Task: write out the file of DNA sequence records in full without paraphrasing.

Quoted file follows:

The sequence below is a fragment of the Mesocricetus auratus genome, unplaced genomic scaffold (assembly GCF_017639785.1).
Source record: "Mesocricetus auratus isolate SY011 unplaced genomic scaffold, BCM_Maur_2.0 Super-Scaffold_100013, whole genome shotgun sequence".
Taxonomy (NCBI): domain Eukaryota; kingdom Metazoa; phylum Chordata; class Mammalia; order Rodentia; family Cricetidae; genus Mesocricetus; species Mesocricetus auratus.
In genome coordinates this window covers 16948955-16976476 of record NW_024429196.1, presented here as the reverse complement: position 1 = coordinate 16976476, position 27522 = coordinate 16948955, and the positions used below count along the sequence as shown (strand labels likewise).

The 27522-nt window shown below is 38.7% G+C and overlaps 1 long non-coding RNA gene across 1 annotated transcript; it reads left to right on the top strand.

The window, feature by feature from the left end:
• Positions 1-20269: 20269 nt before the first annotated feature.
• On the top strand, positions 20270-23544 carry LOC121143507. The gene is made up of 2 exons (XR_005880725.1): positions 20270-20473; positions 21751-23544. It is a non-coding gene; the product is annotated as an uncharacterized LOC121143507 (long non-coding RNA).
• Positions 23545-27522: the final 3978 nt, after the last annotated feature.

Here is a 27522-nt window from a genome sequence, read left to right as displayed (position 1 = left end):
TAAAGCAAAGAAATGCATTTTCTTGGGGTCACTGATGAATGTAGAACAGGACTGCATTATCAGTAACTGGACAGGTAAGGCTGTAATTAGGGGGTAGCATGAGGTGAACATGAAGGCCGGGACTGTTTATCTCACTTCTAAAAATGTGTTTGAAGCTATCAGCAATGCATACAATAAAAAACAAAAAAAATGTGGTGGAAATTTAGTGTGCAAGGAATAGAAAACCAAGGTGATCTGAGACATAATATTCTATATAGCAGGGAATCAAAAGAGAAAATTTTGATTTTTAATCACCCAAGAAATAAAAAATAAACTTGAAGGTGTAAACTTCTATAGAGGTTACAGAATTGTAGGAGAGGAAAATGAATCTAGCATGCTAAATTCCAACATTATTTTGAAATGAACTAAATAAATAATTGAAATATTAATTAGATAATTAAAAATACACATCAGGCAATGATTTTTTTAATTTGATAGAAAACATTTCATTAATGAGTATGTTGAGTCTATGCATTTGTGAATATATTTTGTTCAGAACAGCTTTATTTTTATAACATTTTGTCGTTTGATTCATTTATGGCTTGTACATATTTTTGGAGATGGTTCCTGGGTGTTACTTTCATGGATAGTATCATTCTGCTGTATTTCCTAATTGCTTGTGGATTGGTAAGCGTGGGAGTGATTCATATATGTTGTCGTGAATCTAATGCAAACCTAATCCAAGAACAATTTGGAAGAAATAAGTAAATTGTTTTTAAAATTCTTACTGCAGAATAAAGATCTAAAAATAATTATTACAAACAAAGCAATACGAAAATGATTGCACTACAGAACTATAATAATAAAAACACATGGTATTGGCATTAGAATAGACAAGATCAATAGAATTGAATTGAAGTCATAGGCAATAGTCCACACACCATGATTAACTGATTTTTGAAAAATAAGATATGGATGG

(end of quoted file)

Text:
The sequence below is a fragment of the Mesocricetus auratus genome, unplaced genomic scaffold (assembly GCF_017639785.1).
Source record: "Mesocricetus auratus isolate SY011 unplaced genomic scaffold, BCM_Maur_2.0 Super-Scaffold_100013, whole genome shotgun sequence".
Taxonomy (NCBI): domain Eukaryota; kingdom Metazoa; phylum Chordata; class Mammalia; order Rodentia; family Cricetidae; genus Mesocricetus; species Mesocricetus auratus.
In genome coordinates this window covers 16948955-16976476 of record NW_024429196.1, presented here as the reverse complement: position 1 = coordinate 16976476, position 27522 = coordinate 16948955, and the positions used below count along the sequence as shown (strand labels likewise).

The 27522-nt window shown below is 38.7% G+C and overlaps 1 long non-coding RNA gene across 1 annotated transcript; it reads left to right on the top strand.

The window, feature by feature from the left end:
• Positions 1-20269: 20269 nt before the first annotated feature.
• On the top strand, positions 20270-23544 carry LOC121143507. The gene is made up of 2 exons (XR_005880725.1): positions 20270-20473; positions 21751-23544. It is a non-coding gene; the product is annotated as an uncharacterized LOC121143507 (long non-coding RNA).
• Positions 23545-27522: the final 3978 nt, after the last annotated feature.

Here is a 27522-nt window from a genome sequence, read left to right as displayed (position 1 = left end):
TAAAGCAAAGAAATGCATTTTCTTGGGGTCACTGATGAATGTAGAACAGGACTGCATTATCAGTAACTGGACAGGTAAGGCTGTAATTAGGGGGTAGCATGAGGTGAACATGAAGGCCGGGACTGTTTATCTCACTTCTAAAAATGTGTTTGAAGCTATCAGCAATGCATACAATAAAAAACAAAAAAAATGTGGTGGAAATTTAGTGTGCAAGGAATAGAAAACCAAGGTGATCTGAGACATAATATTCTATATAGCAGGGAATCAAAAGAGAAAATTTTGATTTTTAATCACCCAAGAAATAAAAAATAAACTTGAAGGTGTAAACTTCTATAGAGGTTACAGAATTGTAGGAGAGGAAAATGAATCTAGCATGCTAAATTCCAACATTATTTTGAAATGAACTAAATAAATAATTGAAATATTAATTAGATAATTAAAAATACACATCAGGCAATGATTTTTTTAATTTGATAGAAAACATTTCATTAATGAGTATGTTGAGTCTATGCATTTGTGAATATATTTTGTTCAGAACAGCTTTATTTTTATAACATTTTGTCGTTTGATTCATTTATGGCTTGTACATATTTTTGGAGATGGTTCCTGGGTGTTACTTTCATGGATAGTATCATTCTGCTGTATTTCCTAATTGCTTGTGGATTGGTAAGCGTGGGAGTGATTCATATATGTTGTCGTGAATCTAATGCAAACCTAATCCAAGAACAATTTGGAAGAAATAAGTAAATTGTTTTTAAAATTCTTACTGCAGAATAAAGATCTAAAAATAATTATTACAAACAAAGCAATACGAAAATGATTGCACTACAGAACTATAATAATAAAAACACATGGTATTGGCATTAGAATAGACAAGATCAATAGAATTGAATTGAAGTCATAGGCAATAGTCCACACACCATGATTAACTGATTTTTGAAAAATAAGATATGGATGG